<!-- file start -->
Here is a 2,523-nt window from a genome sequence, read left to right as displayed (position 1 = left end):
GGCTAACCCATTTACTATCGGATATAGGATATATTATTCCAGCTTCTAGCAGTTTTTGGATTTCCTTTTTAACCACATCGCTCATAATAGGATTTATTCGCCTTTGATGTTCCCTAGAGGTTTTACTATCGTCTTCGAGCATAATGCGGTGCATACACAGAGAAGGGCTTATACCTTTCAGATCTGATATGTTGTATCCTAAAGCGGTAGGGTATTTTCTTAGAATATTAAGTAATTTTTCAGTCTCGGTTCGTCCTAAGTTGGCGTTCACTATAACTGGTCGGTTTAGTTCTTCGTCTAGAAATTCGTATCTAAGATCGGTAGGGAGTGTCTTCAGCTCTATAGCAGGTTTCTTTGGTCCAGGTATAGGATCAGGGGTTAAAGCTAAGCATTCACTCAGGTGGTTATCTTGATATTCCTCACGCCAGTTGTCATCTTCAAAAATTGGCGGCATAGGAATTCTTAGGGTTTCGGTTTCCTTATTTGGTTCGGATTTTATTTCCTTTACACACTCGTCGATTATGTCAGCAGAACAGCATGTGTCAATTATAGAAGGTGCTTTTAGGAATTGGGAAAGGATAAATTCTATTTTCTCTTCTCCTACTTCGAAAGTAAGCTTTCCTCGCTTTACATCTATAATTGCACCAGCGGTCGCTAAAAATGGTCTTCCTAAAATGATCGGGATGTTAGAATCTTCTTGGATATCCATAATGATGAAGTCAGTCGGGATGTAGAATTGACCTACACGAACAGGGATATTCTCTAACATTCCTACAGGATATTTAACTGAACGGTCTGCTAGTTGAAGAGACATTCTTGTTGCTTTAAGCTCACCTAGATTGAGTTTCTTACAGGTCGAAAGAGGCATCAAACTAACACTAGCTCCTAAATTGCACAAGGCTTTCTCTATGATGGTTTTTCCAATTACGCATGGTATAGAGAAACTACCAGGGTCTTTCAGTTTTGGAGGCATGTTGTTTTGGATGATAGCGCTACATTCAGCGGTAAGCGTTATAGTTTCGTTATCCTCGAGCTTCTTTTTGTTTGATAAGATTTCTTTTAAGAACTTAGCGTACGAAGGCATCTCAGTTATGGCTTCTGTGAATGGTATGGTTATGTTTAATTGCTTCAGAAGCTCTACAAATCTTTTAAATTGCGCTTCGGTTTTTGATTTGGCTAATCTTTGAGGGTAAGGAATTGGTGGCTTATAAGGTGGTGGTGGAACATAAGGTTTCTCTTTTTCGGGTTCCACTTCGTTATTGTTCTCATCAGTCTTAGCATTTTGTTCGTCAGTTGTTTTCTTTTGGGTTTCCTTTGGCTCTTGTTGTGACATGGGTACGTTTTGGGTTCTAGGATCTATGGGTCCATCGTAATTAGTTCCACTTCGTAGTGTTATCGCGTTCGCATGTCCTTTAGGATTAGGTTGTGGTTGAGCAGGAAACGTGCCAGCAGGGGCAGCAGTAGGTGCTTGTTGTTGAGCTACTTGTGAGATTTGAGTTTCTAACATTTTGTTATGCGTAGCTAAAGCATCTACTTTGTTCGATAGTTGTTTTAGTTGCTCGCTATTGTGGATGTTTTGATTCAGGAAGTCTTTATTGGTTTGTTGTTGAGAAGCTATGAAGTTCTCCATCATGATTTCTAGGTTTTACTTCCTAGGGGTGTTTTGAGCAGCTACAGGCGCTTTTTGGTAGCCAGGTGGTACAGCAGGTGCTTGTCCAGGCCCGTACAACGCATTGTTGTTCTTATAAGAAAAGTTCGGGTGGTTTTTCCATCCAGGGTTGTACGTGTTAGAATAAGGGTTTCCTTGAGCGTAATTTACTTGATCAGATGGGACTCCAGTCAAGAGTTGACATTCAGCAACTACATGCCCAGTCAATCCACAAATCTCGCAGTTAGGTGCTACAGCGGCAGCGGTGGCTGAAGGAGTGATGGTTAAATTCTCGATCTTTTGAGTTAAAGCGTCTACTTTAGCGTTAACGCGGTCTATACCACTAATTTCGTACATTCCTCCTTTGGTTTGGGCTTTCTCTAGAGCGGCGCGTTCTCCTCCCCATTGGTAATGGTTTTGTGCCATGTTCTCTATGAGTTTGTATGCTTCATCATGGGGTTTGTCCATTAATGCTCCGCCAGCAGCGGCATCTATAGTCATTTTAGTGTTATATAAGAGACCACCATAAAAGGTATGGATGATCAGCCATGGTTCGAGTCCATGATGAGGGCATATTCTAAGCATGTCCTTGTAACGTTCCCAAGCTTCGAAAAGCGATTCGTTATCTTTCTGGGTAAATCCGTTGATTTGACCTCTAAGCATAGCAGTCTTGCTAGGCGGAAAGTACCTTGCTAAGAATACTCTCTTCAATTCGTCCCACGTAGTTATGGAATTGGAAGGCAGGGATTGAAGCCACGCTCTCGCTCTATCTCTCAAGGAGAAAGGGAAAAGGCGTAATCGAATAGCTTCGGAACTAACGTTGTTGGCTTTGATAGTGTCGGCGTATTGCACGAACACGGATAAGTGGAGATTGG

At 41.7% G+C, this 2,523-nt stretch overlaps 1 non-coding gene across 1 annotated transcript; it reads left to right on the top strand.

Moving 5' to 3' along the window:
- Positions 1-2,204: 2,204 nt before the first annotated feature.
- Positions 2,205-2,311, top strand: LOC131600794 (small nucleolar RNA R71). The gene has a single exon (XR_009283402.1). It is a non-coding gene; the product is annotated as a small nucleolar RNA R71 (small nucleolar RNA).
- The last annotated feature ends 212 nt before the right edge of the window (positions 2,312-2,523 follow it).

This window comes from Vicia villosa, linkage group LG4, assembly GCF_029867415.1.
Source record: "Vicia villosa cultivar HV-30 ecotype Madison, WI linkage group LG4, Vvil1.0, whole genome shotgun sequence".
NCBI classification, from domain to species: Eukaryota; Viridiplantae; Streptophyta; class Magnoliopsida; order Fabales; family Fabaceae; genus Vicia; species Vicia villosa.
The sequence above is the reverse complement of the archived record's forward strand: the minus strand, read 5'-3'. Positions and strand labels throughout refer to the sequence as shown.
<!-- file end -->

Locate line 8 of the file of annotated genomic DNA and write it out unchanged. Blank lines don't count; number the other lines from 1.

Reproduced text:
This window comes from Vicia villosa, linkage group LG4, assembly GCF_029867415.1.